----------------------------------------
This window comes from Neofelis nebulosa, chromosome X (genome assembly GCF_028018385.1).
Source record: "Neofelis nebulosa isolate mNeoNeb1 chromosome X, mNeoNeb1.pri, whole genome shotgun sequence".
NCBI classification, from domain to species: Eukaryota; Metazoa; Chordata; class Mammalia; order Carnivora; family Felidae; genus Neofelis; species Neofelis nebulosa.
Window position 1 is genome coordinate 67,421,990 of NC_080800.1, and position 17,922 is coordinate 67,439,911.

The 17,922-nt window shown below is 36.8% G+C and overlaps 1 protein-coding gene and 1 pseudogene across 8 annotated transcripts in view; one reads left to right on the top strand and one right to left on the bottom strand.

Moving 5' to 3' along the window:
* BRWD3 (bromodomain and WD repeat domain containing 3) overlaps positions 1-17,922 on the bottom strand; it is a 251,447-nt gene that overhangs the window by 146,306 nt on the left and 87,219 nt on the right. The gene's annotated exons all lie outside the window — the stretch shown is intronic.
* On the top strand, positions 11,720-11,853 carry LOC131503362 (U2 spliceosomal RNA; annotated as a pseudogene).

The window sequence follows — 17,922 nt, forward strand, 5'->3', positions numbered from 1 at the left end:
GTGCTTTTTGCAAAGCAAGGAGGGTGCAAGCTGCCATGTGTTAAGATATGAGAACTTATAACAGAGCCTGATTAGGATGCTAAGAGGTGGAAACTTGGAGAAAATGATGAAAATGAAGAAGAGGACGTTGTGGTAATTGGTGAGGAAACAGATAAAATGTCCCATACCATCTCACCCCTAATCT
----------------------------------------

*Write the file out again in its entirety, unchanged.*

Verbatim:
This window comes from Neofelis nebulosa, chromosome X (genome assembly GCF_028018385.1).
Source record: "Neofelis nebulosa isolate mNeoNeb1 chromosome X, mNeoNeb1.pri, whole genome shotgun sequence".
NCBI classification, from domain to species: Eukaryota; Metazoa; Chordata; class Mammalia; order Carnivora; family Felidae; genus Neofelis; species Neofelis nebulosa.
Window position 1 is genome coordinate 67,421,990 of NC_080800.1, and position 17,922 is coordinate 67,439,911.

The 17,922-nt window shown below is 36.8% G+C and overlaps 1 protein-coding gene and 1 pseudogene across 8 annotated transcripts in view; one reads left to right on the top strand and one right to left on the bottom strand.

Moving 5' to 3' along the window:
* BRWD3 (bromodomain and WD repeat domain containing 3) overlaps positions 1-17,922 on the bottom strand; it is a 251,447-nt gene that overhangs the window by 146,306 nt on the left and 87,219 nt on the right. The gene's annotated exons all lie outside the window — the stretch shown is intronic.
* On the top strand, positions 11,720-11,853 carry LOC131503362 (U2 spliceosomal RNA; annotated as a pseudogene).

The window sequence follows — 17,922 nt, forward strand, 5'->3', positions numbered from 1 at the left end:
GTGCTTTTTGCAAAGCAAGGAGGGTGCAAGCTGCCATGTGTTAAGATATGAGAACTTATAACAGAGCCTGATTAGGATGCTAAGAGGTGGAAACTTGGAGAAAATGATGAAAATGAAGAAGAGGACGTTGTGGTAATTGGTGAGGAAACAGATAAAATGTCCCATACCATCTCACCCCTAATCT